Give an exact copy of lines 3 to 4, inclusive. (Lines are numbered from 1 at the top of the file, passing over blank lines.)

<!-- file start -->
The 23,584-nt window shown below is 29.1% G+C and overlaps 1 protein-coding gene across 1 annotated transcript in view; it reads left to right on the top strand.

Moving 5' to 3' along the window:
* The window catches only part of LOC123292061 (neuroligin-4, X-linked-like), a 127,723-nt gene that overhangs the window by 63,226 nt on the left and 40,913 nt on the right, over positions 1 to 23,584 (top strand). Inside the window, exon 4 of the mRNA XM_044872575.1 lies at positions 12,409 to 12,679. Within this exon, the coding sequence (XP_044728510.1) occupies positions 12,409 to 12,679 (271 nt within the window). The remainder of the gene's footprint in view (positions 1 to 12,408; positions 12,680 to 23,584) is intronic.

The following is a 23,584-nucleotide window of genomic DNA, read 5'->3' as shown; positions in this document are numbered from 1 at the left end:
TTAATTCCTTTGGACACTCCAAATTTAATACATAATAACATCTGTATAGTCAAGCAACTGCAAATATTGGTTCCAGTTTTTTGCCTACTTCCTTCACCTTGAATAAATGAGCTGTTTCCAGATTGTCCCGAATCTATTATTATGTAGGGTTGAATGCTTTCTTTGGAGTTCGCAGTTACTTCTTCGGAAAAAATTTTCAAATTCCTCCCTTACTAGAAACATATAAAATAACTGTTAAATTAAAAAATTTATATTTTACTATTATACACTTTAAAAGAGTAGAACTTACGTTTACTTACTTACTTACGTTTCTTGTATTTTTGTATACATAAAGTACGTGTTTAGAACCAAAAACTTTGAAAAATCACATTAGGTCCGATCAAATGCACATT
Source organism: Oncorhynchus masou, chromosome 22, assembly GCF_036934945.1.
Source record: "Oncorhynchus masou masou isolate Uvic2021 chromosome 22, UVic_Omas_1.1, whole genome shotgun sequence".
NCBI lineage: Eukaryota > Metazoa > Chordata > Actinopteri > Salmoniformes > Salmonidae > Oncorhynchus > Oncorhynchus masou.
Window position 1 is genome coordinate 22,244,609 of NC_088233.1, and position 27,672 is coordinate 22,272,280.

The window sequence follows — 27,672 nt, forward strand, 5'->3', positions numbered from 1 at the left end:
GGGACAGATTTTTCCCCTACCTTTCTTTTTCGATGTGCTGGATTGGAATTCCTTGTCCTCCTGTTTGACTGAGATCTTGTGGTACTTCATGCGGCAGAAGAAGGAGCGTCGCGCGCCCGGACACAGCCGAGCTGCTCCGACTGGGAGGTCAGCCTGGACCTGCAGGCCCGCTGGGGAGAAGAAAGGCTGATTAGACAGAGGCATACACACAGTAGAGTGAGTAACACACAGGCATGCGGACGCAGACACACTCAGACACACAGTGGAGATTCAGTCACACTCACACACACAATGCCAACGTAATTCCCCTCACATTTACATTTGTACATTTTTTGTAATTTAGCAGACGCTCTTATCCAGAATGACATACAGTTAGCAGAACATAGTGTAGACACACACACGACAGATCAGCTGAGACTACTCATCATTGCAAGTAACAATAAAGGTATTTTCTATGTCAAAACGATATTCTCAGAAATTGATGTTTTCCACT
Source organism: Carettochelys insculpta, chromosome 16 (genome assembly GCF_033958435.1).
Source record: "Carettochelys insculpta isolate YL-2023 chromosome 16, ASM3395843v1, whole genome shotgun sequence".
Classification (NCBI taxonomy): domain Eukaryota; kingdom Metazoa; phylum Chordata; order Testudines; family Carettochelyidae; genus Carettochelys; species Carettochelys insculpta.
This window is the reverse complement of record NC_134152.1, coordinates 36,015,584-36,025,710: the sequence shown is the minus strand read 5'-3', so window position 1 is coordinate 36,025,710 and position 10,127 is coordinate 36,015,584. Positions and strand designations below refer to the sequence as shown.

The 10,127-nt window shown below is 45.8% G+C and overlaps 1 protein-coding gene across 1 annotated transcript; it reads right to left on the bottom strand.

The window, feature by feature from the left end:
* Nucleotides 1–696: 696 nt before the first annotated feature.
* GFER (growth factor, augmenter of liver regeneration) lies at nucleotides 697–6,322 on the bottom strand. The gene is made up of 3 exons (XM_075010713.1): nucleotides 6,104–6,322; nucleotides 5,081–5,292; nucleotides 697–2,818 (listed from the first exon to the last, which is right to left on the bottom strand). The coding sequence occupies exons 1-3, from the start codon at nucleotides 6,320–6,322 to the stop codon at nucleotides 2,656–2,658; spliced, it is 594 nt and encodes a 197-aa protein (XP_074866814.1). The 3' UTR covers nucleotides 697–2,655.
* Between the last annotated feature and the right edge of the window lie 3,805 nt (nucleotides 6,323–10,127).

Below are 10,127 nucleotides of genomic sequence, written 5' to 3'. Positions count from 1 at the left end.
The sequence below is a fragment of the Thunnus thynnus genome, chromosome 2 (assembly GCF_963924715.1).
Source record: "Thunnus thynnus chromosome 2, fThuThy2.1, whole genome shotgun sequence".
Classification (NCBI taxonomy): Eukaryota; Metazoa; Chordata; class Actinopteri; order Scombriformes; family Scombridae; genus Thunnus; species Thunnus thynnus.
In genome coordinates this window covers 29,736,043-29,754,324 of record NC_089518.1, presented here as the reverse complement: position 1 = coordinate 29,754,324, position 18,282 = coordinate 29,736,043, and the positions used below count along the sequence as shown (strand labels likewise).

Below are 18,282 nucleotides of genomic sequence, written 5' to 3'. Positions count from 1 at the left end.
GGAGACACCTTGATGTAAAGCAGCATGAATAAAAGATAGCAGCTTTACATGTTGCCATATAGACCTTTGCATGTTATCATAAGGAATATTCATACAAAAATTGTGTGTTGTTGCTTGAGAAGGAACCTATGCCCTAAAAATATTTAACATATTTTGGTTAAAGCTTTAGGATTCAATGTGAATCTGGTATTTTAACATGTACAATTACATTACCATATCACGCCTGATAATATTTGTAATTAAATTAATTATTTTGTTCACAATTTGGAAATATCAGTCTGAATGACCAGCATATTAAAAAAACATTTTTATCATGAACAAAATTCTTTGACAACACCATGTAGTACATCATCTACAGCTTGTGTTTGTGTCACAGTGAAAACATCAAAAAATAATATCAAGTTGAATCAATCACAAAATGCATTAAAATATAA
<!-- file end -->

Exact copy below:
* The window catches only part of LOC123292061 (neuroligin-4, X-linked-like), a 127,723-nt gene that overhangs the window by 63,226 nt on the left and 40,913 nt on the right, over positions 1 to 23,584 (top strand). Inside the window, exon 4 of the mRNA XM_044872575.1 lies at positions 12,409 to 12,679. Within this exon, the coding sequence (XP_044728510.1) occupies positions 12,409 to 12,679 (271 nt within the window). The remainder of the gene's footprint in view (positions 1 to 12,408; positions 12,680 to 23,584) is intronic.

The following is a 23,584-nucleotide window of genomic DNA, read 5'->3' as shown; positions in this document are numbered from 1 at the left end: